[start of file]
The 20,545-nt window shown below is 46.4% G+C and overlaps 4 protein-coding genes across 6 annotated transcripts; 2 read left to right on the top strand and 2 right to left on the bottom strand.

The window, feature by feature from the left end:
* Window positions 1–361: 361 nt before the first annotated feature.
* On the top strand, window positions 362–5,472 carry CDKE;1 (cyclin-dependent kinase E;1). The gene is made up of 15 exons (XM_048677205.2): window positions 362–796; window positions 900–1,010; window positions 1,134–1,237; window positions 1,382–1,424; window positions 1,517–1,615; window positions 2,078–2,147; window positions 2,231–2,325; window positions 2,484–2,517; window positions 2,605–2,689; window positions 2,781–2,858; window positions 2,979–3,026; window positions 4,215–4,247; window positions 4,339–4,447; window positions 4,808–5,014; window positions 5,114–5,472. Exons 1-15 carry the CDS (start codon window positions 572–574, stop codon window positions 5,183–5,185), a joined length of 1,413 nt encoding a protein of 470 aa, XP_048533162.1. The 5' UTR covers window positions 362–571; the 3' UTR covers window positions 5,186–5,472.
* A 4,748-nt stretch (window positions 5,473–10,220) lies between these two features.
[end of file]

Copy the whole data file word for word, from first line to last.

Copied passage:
The 20,545-nt window shown below is 46.4% G+C and overlaps 4 protein-coding genes across 6 annotated transcripts; 2 read left to right on the top strand and 2 right to left on the bottom strand.

The window, feature by feature from the left end:
* Window positions 1–361: 361 nt before the first annotated feature.
* On the top strand, window positions 362–5,472 carry CDKE;1 (cyclin-dependent kinase E;1). The gene is made up of 15 exons (XM_048677205.2): window positions 362–796; window positions 900–1,010; window positions 1,134–1,237; window positions 1,382–1,424; window positions 1,517–1,615; window positions 2,078–2,147; window positions 2,231–2,325; window positions 2,484–2,517; window positions 2,605–2,689; window positions 2,781–2,858; window positions 2,979–3,026; window positions 4,215–4,247; window positions 4,339–4,447; window positions 4,808–5,014; window positions 5,114–5,472. Exons 1-15 carry the CDS (start codon window positions 572–574, stop codon window positions 5,183–5,185), a joined length of 1,413 nt encoding a protein of 470 aa, XP_048533162.1. The 5' UTR covers window positions 362–571; the 3' UTR covers window positions 5,186–5,472.
* A 4,748-nt stretch (window positions 5,473–10,220) lies between these two features.